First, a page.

Thriller author Don Winslow on his new book and his retirement – Kultur

Don Winslow devoted decades of his life to cruelty and crime. He continued to invent new ways of killing and dying for the protagonists in his novels. He depicted in gory detail the worst that humans can do, and he was very successful at it. If one were to do this for a long time, one must have an enormous tolerance for evil. Not so Winslow. Not wanted anymore. A few days ago, his new book “City on Fire” was published, which is the first part of a trilogy, the second and third of which he has already completed. He wants to end his writing career at the age of 68.

But it was not the terrible world of drug gangs and mafia clans that prompted him to refrain from writing. It’s Donald Trump. “In the United States, and perhaps around the world, we are in an existential crisis for democracy. From now on, I want to invest all my talents in the fight for them,” he explains by phone. And he doesn’t want to take this fight to the books, but with his highly successful videos, which are so powerful that they make his mafia and drug movies look like Elizabethan Bildungsroman. subordinate boiled Crime writer turns radical political activist – this career turn is unusual.

“It’s always interesting to show an environment in decline.”

What is clear, however, is that Winslow is at the peak of his ability. “City on Fire” is as exciting as all of Winslow’s books, but much more complex. How many countless threads he spins in this first part of the trilogy he picks up again in parts two and three remains to be seen.

For Winslow, the big end to his career is a kind of homecoming. The location is Providence, Rhode Island, USA. He grew up nearby before moving to New York and California. At the time of the event, 1986, the city still contained an important port. Two local mafia families also make a living with near-valid humility: the Irish-born Murphy and the Italian-born Moretes. One controls the docks, the other controls the trucking companies, and they also run their other businesses, loans and extortion. The two small-town clans like to see themselves as a kind of welfare institution from below: When children in Dogtown, their slum, need new sneakers, parents buy goods that have fallen out of the container from them at the friendly price of a trunk.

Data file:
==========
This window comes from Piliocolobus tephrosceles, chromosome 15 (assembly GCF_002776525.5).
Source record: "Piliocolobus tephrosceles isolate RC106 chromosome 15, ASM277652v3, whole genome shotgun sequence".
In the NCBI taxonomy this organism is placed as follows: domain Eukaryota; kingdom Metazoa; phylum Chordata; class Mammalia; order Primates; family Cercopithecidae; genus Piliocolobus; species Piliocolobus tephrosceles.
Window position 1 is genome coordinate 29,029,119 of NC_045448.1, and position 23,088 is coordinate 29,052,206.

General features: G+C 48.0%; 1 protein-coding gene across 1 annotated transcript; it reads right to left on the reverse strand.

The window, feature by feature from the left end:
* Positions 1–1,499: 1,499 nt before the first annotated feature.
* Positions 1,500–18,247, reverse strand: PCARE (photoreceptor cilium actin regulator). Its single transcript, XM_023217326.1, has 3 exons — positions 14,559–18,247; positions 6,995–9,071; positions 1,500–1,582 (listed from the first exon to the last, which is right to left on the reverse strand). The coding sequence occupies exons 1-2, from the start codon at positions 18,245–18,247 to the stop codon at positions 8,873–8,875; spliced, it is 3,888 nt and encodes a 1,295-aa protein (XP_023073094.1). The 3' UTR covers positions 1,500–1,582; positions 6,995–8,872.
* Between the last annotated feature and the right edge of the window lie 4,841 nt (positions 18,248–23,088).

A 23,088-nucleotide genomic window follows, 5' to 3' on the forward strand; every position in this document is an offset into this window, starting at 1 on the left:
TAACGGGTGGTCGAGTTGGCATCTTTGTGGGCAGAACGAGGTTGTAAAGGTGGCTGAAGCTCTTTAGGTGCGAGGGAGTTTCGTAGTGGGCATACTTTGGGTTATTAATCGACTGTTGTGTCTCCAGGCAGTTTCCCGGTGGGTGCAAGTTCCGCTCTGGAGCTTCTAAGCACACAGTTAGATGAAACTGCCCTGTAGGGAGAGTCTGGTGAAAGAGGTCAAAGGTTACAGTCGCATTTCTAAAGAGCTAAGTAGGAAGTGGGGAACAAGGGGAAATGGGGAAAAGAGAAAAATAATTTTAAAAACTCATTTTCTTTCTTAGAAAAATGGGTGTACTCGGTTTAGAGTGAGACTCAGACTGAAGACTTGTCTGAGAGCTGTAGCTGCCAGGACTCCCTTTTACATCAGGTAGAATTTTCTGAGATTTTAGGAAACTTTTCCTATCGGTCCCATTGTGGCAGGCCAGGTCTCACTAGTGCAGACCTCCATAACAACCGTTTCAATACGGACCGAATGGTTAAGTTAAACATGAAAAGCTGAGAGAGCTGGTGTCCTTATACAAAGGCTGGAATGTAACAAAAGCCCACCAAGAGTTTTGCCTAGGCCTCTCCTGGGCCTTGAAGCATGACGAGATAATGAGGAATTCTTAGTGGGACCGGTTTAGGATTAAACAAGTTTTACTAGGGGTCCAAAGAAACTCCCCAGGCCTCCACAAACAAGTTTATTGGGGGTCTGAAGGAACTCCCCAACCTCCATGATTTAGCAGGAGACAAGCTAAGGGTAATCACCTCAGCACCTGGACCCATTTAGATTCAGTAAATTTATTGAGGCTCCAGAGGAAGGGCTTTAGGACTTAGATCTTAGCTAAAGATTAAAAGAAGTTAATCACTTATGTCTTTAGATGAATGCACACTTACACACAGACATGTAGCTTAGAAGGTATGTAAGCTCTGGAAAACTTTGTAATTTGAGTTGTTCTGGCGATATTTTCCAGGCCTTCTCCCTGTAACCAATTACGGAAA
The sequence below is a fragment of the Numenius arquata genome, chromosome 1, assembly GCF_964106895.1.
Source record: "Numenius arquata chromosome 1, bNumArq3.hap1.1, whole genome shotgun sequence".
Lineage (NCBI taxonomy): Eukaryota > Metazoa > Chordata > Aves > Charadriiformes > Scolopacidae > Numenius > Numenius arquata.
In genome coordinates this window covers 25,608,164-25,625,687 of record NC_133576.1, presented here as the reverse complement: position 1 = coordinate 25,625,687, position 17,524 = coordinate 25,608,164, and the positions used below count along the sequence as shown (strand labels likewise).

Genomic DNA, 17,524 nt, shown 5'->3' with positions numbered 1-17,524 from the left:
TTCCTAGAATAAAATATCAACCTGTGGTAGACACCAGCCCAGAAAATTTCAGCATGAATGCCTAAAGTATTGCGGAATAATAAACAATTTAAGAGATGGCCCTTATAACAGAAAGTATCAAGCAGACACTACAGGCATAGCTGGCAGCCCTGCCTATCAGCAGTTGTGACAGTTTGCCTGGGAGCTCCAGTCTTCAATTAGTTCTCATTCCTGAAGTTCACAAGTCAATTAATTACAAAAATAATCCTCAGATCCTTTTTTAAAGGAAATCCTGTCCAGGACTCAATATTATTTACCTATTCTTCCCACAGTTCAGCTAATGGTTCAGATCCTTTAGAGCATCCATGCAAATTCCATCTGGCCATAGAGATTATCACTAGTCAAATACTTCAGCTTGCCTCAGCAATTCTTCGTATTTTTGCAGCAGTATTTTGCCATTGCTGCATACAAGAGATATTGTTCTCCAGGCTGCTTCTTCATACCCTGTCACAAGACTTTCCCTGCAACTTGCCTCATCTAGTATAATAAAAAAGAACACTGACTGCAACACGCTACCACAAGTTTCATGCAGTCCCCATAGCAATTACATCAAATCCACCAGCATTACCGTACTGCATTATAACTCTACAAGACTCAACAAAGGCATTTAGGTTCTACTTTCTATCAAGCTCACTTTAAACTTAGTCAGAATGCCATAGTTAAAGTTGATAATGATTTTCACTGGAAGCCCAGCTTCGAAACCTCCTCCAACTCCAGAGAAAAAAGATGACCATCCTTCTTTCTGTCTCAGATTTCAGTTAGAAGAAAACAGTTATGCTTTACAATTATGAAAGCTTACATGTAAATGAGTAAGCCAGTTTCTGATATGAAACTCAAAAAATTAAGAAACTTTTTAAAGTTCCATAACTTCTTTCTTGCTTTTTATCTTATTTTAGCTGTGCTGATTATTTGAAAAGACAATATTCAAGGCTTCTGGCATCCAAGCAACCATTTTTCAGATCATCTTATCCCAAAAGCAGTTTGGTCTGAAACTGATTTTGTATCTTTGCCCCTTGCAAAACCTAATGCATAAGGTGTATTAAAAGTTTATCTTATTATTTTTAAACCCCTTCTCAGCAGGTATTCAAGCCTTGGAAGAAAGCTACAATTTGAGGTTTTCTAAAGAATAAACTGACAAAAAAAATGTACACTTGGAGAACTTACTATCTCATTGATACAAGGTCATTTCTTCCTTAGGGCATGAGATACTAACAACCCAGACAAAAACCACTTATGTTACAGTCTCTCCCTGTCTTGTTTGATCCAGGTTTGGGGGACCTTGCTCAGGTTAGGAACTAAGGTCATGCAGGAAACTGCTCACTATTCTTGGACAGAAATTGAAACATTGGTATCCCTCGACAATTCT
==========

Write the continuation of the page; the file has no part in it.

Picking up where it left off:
Providence, Rhode Island, 1985. The Irish and Italians, Winslow writes, “spread the town like a Sunday roast, but were smart enough to leave enough slices of Yankees to keep them fat and content.”

(Photo: Bill Powers/The Associated Press)

The Murphys and Moretes share a warm enmity, but as descendants of ancient immigrant groups, they are also unspoken allies against the hated Yankees. And when the old Italian clan chief Pasco Ferri always throws a big barbecue on Labor Day, the Irish are, of course, invited. With polished affection, Winslow makes his characters appear as if they were just you and me, with their fears: waning marital feelings, alcoholism, breast cancer, childhood trauma. But from the first pages, ominous signs are increasing: after the fishing industry no longer brings much, the port loses its relevance. The heyday of organized crime is over. “It’s always interesting to show an environment in decline. The less there is left to fight for, the more brutal the fight,” Winslow explains.

and broke up. As soon as a beautiful stranger emerges from the sea in front of the gangsters on their vacation, the fragile truce ends. It acts as a catalyst for a deadly chemical reaction. And not even Danny Ryan can stop them, the son of former clan leader Marty, who has never given up his hope of integrating the mafia business into a peaceful middle-class life.